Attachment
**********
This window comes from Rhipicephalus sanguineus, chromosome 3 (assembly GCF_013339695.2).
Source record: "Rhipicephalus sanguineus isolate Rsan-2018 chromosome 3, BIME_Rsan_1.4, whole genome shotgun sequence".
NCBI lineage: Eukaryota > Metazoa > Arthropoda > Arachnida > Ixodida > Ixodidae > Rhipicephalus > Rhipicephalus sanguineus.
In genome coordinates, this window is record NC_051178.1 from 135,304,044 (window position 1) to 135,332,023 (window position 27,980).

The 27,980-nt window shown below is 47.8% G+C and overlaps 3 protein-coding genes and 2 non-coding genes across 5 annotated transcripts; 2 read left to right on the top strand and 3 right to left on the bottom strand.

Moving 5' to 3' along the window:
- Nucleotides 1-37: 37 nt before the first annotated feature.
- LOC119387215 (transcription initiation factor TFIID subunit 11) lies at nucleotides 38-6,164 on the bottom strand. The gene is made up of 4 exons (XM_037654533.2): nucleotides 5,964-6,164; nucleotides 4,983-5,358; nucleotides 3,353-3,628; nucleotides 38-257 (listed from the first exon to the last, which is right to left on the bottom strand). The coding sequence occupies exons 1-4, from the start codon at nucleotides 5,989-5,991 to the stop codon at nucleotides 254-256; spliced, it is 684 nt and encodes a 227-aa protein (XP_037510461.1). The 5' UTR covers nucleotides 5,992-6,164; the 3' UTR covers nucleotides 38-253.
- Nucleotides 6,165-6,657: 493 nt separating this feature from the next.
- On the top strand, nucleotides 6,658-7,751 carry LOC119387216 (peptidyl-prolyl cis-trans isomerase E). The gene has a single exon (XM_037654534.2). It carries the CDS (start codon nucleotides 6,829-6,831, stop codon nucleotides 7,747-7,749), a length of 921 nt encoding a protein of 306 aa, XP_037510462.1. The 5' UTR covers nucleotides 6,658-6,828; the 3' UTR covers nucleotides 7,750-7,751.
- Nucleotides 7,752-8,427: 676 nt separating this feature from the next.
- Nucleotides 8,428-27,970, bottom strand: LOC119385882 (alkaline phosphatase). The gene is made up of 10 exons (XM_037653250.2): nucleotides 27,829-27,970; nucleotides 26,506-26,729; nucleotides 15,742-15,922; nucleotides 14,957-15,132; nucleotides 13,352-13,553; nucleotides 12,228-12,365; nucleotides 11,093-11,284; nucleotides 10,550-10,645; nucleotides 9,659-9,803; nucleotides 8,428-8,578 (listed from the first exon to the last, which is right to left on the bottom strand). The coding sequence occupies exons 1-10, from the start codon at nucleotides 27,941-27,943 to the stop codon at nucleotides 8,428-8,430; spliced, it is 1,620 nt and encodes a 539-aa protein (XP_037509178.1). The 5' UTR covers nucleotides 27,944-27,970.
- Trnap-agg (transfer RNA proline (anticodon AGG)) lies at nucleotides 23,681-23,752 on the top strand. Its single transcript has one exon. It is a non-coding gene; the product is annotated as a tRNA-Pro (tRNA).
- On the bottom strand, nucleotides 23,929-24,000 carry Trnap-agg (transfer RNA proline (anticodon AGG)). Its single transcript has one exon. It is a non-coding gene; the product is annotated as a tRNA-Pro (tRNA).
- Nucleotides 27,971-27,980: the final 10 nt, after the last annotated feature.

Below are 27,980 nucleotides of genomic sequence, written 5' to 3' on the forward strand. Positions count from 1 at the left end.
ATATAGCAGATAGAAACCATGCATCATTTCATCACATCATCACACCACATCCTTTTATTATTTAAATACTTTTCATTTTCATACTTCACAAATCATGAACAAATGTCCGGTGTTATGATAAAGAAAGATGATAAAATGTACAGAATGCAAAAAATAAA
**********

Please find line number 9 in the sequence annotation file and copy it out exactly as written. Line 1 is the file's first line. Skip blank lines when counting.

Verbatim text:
- Nucleotides 6,165-6,657: 493 nt separating this feature from the next.